Terry Adkins’ John Brown revival at Penn


The last time I saw Penn Professor of Art Terry Adkins in action he was at Pageant Soloveev Gallery, trying to resurrect Bessie Smith to give to her, her rightful place in Philadelphia history. He was hoping his exhibit would inspire creation of a Bessie Smith historical marker on the streets of Philadelphia. Alas, the marker is nowhere in sight.

Blanche Bruce and Terry Adkins take shared responsibility for the entire show.

But when I spoke to Adkins Sunday, he was in Houston, a place where he had more success–with memorializing musician and singer Lightnin’ Hopkins. Adkins was down there for the festivities surrounding the installation of a Lightnin’ Hopkins historical marker there, and Adkins, who had had a show down there about Hopkins, took some credit for the new marker.

The show is bookended by this sousaphone sculpture of Mrs. Brown and the drum sculpture of John Brown.

Adkins, a 2008 USArtists Fellow, and 2009 Rome Prize winner. currently has another resurrection of sorts in progress with collaborator Blanche Bruce in their show The Riddle of the Sphinx at the W.E.B. Dubois College House at the University of Pennsylvania. They are calling up the spirit of John Brown, the famous insurrectionist and abolitionist and general crazy guy, 151 years after his raid on Harper’s Ferry and his hanging.

The quote from W.E.B. Dubois from which the show takes its name

The show grapples with how to handle the contradictory heroic and horrific facts of Brown’s life. His early biographer W.E.B. Dubois speculates on how to reconcile Brown’s visionary righteousness with his heinous brutality. This enigma, Dubois writes, is the Riddle of the Sphinx.

The 22 pikes in the show represent the 22 followers of Brown at Harper's Ferry. A chunk of the original railroad track and a railroad plate rest on either side of the pikes.

A mix of sculptures, documents, artifacts, and drawings of maps of Harper’s Ferry form the body of the show. The sculptures range from transcendent–one based on drums, one on Sousaphones–to Satanic, a wrapped head with horns on a silver tray a la John the Baptist, Michelangelo’s Moses and a sheep. Deified artifacts are in the show–resting on glass bricks is a piece of the original railroad track from Harper’s Ferry, next to a lineup of 22 pikes (scary looking and gorgeous)–replicas of the 1,000 spears John Brown designed and had fabricated.  Twenty-two is the number of men in Brown’s “army” that attacked Harper’s Ferry.

John Brown, John the Baptist, the sheep and the shepherd.

Capturing religious and moral issues and influences, the installation is a moving retelling of the story, resurrecting the spirits of the men who died for a noble cause–sheep led to their slaughter. The installation also rather chillingly raises John Brown himself one more time. But probably not for the last time. Riddle of the Sphinx is one of a series of exhibits at John Brown historical locales that Adkins and his collaborator Blanche Bruce (more on this particular resurrection later) have created. “This effort is an ongoing cycle that was begun in 1982 in Akron, Ohio, the site of the John Brown House and the Perkins and Brown sheep farm. Riddle of the Sphinx deals with aspects of John Brown as Soldier, Shepherd, Martyr and Prophet…thus a Recital in Four Dominions,” wrote Adkins in a recent email, to explain his elaborate show title and subtitle.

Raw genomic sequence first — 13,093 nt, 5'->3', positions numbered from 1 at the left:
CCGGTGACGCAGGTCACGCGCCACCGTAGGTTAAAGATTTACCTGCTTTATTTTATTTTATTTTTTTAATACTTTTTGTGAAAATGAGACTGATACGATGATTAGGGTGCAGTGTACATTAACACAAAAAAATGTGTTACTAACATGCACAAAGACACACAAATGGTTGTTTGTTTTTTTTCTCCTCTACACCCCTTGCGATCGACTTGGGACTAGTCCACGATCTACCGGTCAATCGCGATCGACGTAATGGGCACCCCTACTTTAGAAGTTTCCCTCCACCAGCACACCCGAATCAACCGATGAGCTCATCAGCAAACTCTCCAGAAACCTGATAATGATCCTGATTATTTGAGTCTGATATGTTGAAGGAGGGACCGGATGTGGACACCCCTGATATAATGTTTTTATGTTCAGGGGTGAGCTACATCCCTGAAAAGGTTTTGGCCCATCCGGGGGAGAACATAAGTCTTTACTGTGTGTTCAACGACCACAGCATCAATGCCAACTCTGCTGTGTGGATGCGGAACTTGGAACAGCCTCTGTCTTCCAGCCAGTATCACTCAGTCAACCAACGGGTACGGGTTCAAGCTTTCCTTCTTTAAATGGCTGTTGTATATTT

John Brown's own hand. I do not know if this is a facsimile or the real thing.

Brown’s historic connections to Philadelphia are many, including that he came to Philadelphia shortly before the raid to raise support, and then, after the hanging, his body was secreted into Philadelphia on its way back to Brown’s wife in Peekskill, NY.

Blanche Bruce, named as Adkins’ collaborator, is also the name of the nation’s first elected black senator to serve a full term 1875 to 1881. In my own effort to raise Bruce’s spirit, I found Bruce on Facebook, both as the 19th century senator and as a contemporary masked artist, outraged at the small number of artists of color included in the 2010 “Whitey Biennial.” Bringing back spirits from the dead via the internet seems like a great strategy.  I also found a Bessie Smith site and a Lightnin’ Hopkins site. Adkins did work with another person to create this show, so we’ll just have to call Blanche Bruce a nom d’arte–and more importantly, remember who the 19th century historical figure really was.

This photo of Harper's Ferry, along with a couple of map drawings, are in the show.

Adkins, without benefit of Bruce, currently is showing in The Crude and the Rare at Cooper Union (closing Nov. 20), a show that includes some big names, including Marina Abramović, Mark Dion, Alfredo Jaar and Lawrence Weiner (for starters). Adkins is also currently in the show Artist and Artifact (to Dec. 17) at the Brooklyn Historical Society.

A list of those who followed John Brown to their deaths at Harper's Ferry.

Riddle of the Sphinx is in Amistad Gallery in the W.E.B. Dubois College House, 39th and Walnut. The videos Adkins made for the show weren’t up when I was there, and Adkins indicated that maintaining video in that setting was perhaps impossible. The show works without them, but I was disappointed nonetheless. The closing event–Vigil Offering with the Lone Wolf Recital Corps–is Thursday December 2, 6-9 pm. Listen for Lone Wolf Adkins there resurrecting the lost and the forgotten.

For more information about John Brown, Adkins suggests Louis A. DeCaro Jr.’s John Brown the Abolitionist blog.


abolitionist, amistad gallery, bessie smith, blanche bruce, harpers ferry, john brown, lightnin' hopkins, lone wolf recital corps, terry adkins


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